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Gyne Robot Surg > Volume 5(1); 2024 > Article
Chung: Asian Society for Gynecologic Robotic Surgery Congress 2023, Always AHEAD
The Asian Society for Gynecologic Robotic Surgery Congress 2023 (ASGRS 2023) was held at the Grand Hyatt, Jeju Island, Korea, from Friday, June 16 to Saturday, June 17, 2023. After a great success of the hybrid meeting/online ASGRS congress in 2022, ASGRS 2023 was the first face-to-face international congress held in Asia in a long time after COVID-19, as well as being it is the only international stand-alone robotic/Minimally Invasive Surgery gynecology meeting for robotic gynecology surgeons in Asia. Under the theme, Always AHEAD, many surgeons from over 10 different countries participated enthusiastically (Fig. 1). This 2 days’ congress consisted of five sessions, three key lectures, and a satellite symposium for nurses and physician assistants.


The topic for the first session was “Robotic SP Surgery: from A to Z”. Three well-known professors from Korea, Sa Ra Lee, Dae Gy Hong, and Jae-Yun Song, gave lectures on robotic SP surgery which is the latest version of robotic surgery with a system designed for single-port access. This session was full of worthy advices which are helpful to beginner surgeons who would like to try on robotic SP surgery.
The topic for the first key lecture was “Updates on Robotic Surgery in Gynecologic (GYN) Cancers.” Emma Rossi (USA) talked about robotic sentinel lymph node (LN) mapping in GYN cancer and Dae-Yeon Kim (Korea) talked about robotic radical hysterectomy. They emphasized that if strengths of robot-assisted surgery are reinforced with efforts to improve survival outcomes of minimally invasive surgery, survival outcomes may be comparable to open surgery. The topic of the second key lecture was “Updates on Robotic Surgery in GYN Benign Diseases.” Xiaoming Guan (USA) explicated thoroughly about robotic Xi for transvaginal NOTE myomectomy as well as the key surgical techniques to provide the best benefit of uterine preservation for future fertility. Johnny Yi (USA) reviewed abdominal approach of pelvic reconstruction and described techniques for single port approach and limitations. Dean Conrad (Australia) talked about robotic burch colposuspension for stress urinary incontinence.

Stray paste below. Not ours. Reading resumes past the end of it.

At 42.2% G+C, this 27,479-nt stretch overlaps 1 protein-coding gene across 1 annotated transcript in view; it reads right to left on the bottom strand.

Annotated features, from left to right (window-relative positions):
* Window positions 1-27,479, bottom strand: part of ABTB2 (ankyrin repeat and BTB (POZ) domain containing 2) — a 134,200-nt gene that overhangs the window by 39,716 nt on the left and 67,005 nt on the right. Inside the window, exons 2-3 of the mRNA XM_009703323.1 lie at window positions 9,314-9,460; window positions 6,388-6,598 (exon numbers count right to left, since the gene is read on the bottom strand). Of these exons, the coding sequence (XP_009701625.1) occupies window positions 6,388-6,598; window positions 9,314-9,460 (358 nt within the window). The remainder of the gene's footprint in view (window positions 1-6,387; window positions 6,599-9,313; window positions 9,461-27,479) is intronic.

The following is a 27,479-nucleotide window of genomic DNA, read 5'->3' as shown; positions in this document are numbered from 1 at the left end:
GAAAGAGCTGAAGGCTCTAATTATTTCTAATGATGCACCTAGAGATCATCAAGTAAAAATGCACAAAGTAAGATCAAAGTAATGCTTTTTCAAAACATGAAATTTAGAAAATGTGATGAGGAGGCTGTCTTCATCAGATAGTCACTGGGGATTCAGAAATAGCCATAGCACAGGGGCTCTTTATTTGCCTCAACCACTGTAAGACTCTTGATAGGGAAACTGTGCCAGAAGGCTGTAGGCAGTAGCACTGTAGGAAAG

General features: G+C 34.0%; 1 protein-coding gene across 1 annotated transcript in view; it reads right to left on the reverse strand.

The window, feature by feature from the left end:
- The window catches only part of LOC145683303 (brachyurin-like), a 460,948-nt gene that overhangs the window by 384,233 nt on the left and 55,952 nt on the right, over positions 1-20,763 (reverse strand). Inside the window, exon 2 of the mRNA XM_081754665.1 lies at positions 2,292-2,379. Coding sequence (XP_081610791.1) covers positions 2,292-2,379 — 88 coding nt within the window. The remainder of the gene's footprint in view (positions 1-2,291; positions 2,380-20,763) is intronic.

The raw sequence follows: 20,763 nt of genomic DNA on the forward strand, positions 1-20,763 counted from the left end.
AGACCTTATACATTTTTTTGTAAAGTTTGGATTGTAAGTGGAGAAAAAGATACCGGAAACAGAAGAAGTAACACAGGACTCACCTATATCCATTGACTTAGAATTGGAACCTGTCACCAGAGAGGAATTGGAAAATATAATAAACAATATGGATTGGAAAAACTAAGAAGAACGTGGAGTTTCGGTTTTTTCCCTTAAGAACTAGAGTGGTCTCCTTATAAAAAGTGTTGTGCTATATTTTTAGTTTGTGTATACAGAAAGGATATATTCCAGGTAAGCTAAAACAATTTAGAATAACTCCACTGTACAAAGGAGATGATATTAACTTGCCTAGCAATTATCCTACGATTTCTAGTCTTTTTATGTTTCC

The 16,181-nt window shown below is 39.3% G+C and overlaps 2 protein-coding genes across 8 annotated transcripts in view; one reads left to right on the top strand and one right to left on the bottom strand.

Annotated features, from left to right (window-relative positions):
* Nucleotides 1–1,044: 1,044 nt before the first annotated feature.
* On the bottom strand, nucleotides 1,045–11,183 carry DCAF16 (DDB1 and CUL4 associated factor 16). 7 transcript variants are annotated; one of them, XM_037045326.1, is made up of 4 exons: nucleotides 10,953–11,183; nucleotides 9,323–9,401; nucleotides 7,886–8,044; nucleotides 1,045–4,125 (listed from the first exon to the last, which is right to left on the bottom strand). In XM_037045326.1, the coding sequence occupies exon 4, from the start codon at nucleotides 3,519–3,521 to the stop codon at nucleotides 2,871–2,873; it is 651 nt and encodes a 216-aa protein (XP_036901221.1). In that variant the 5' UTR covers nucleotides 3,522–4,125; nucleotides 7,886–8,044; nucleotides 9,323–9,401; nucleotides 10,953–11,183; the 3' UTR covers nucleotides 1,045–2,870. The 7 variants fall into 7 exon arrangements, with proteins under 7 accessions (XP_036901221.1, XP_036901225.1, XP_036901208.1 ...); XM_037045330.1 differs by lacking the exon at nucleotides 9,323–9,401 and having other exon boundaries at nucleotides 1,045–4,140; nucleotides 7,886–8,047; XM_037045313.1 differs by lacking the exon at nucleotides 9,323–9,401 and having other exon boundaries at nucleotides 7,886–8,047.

The second session was about “Beyond Robotics, the Future of Computer Assisted Surgery.” Rooma Sinha demonstrated three-dimensional (3D) printing for robotic myomectomy (Fig. 2). Seong Min Kim (Korea) presented the state of the art of robotically assisted surgical systems and gave a general idea about how technology can assist in robotic surgery today and in the future. Jiangtao Fan (China) introduced platform innovation for robotic surgery in China. Surprisingly, there are 5 new brand domestic robotic platforms emerging in China within the last 3–5years. Hiroaki Kobayashi (Japan) presented HinotoriTM, the first surgical robotic system made in Japan. The Japanese word ‘honotori’ means the fire bird indicating the phoenix. He stated that the performance of the hinotori seems to be equivalent to the da Vinci surgical systems except several points originated from differences. Venkatesh Munnikrishnan (India) shared his first experience with HUGO system: comparison with the da Vinci.
The third session: “The Student Has Become the Master! caught many people's attention.” The international fellows who had chances to learn in Korea as a clinical fellow shared their experiences in Korea and their home country. Athian Rattanburi (Thailand) worked with professor Keun Ho Lee (Korea) at the Catholic University of Korea, Seoul St. Mary’s Hospital, Seoul, Korea (Fig. 3). Chun-Hui Wei (Taiwan) worked with professor Tae Joong Kim at Samsung Medical Center in Seoul, Korea focusing on single incision laparoscopic surgery and Robotic Surgery.